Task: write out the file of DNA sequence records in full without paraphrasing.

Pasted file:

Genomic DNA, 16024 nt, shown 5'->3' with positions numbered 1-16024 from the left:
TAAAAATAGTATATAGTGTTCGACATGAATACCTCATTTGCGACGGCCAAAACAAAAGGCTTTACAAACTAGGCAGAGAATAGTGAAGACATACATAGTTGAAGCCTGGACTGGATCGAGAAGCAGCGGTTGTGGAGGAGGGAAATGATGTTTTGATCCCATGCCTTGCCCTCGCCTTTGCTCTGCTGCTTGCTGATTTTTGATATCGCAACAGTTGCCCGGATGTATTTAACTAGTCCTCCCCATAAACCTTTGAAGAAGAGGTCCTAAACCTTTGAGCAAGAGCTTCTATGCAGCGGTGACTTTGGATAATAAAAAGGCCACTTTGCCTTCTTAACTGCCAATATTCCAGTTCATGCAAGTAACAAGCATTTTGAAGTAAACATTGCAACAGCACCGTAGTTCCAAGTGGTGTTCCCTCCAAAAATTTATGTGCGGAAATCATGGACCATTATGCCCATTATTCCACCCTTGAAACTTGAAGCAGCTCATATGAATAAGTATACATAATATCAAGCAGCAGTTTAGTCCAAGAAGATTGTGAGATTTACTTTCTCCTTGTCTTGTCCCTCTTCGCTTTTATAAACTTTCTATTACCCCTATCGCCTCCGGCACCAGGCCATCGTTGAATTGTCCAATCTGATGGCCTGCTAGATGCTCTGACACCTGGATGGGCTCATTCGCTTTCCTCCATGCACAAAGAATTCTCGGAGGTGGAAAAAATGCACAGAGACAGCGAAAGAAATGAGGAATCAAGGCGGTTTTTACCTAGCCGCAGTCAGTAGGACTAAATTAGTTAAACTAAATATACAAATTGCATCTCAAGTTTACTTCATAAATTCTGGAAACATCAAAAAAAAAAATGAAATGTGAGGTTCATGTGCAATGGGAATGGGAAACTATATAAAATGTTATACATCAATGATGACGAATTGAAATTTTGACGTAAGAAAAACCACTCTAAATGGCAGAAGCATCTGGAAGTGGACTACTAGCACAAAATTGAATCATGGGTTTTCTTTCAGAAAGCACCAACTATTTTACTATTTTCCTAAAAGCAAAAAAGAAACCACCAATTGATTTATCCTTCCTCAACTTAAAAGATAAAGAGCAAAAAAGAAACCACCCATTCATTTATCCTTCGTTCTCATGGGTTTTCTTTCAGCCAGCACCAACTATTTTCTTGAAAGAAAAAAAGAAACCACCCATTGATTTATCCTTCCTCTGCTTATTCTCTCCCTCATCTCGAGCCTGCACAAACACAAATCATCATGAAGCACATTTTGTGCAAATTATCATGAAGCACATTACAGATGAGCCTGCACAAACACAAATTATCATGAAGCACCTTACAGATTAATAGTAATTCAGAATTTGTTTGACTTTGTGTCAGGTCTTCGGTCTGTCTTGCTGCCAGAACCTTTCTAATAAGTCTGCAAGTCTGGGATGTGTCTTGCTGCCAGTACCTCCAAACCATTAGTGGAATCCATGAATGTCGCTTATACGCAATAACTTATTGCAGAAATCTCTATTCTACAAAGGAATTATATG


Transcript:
Genomic DNA, 16024 nt, shown 5'->3' with positions numbered 1-16024 from the left:
TAAAAATAGTATATAGTGTTCGACATGAATACCTCATTTGCGACGGCCAAAACAAAAGGCTTTACAAACTAGGCAGAGAATAGTGAAGACATACATAGTTGAAGCCTGGACTGGATCGAGAAGCAGCGGTTGTGGAGGAGGGAAATGATGTTTTGATCCCATGCCTTGCCCTCGCCTTTGCTCTGCTGCTTGCTGATTTTTGATATCGCAACAGTTGCCCGGATGTATTTAACTAGTCCTCCCCATAAACCTTTGAAGAAGAGGTCCTAAACCTTTGAGCAAGAGCTTCTATGCAGCGGTGACTTTGGATAATAAAAAGGCCACTTTGCCTTCTTAACTGCCAATATTCCAGTTCATGCAAGTAACAAGCATTTTGAAGTAAACATTGCAACAGCACCGTAGTTCCAAGTGGTGTTCCCTCCAAAAATTTATGTGCGGAAATCATGGACCATTATGCCCATTATTCCACCCTTGAAACTTGAAGCAGCTCATATGAATAAGTATACATAATATCAAGCAGCAGTTTAGTCCAAGAAGATTGTGAGATTTACTTTCTCCTTGTCTTGTCCCTCTTCGCTTTTATAAACTTTCTATTACCCCTATCGCCTCCGGCACCAGGCCATCGTTGAATTGTCCAATCTGATGGCCTGCTAGATGCTCTGACACCTGGATGGGCTCATTCGCTTTCCTCCATGCACAAAGAATTCTCGGAGGTGGAAAAAATGCACAGAGACAGCGAAAGAAATGAGGAATCAAGGCGGTTTTTACCTAGCCGCAGTCAGTAGGACTAAATTAGTTAAACTAAATATACAAATTGCATCTCAAGTTTACTTCATAAATTCTGGAAACATCAAAAAAAAAAATGAAATGTGAGGTTCATGTGCAATGGGAATGGGAAACTATATAAAATGTTATACATCAATGATGACGAATTGAAATTTTGACGTAAGAAAAACCACTCTAAATGGCAGAAGCATCTGGAAGTGGACTACTAGCACAAAATTGAATCATGGGTTTTCTTTCAGAAAGCACCAACTATTTTACTATTTTCCTAAAAGCAAAAAAGAAACCACCAATTGATTTATCCTTCCTCAACTTAAAAGATAAAGAGCAAAAAAGAAACCACCCATTCATTTATCCTTCGTTCTCATGGGTTTTCTTTCAGCCAGCACCAACTATTTTCTTGAAAGAAAAAAAGAAACCACCCATTGATTTATCCTTCCTCTGCTTATTCTCTCCCTCATCTCGAGCCTGCACAAACACAAATCATCATGAAGCACATTTTGTGCAAATTATCATGAAGCACATTACAGATGAGCCTGCACAAACACAAATTATCATGAAGCACCTTACAGATTAATAGTAATTCAGAATTTGTTTGACTTTGTGTCAGGTCTTCGGTCTGTCTTGCTGCCAGAACCTTTCTAATAAGTCTGCAAGTCTGGGATGTGTCTTGCTGCCAGTACCTCCAAACCATTAGTGGAATCCATGAATGTCGCTTATACGCAATAACTTATTGCAGAAATCTCTATTCTACAAAGGAATTATATG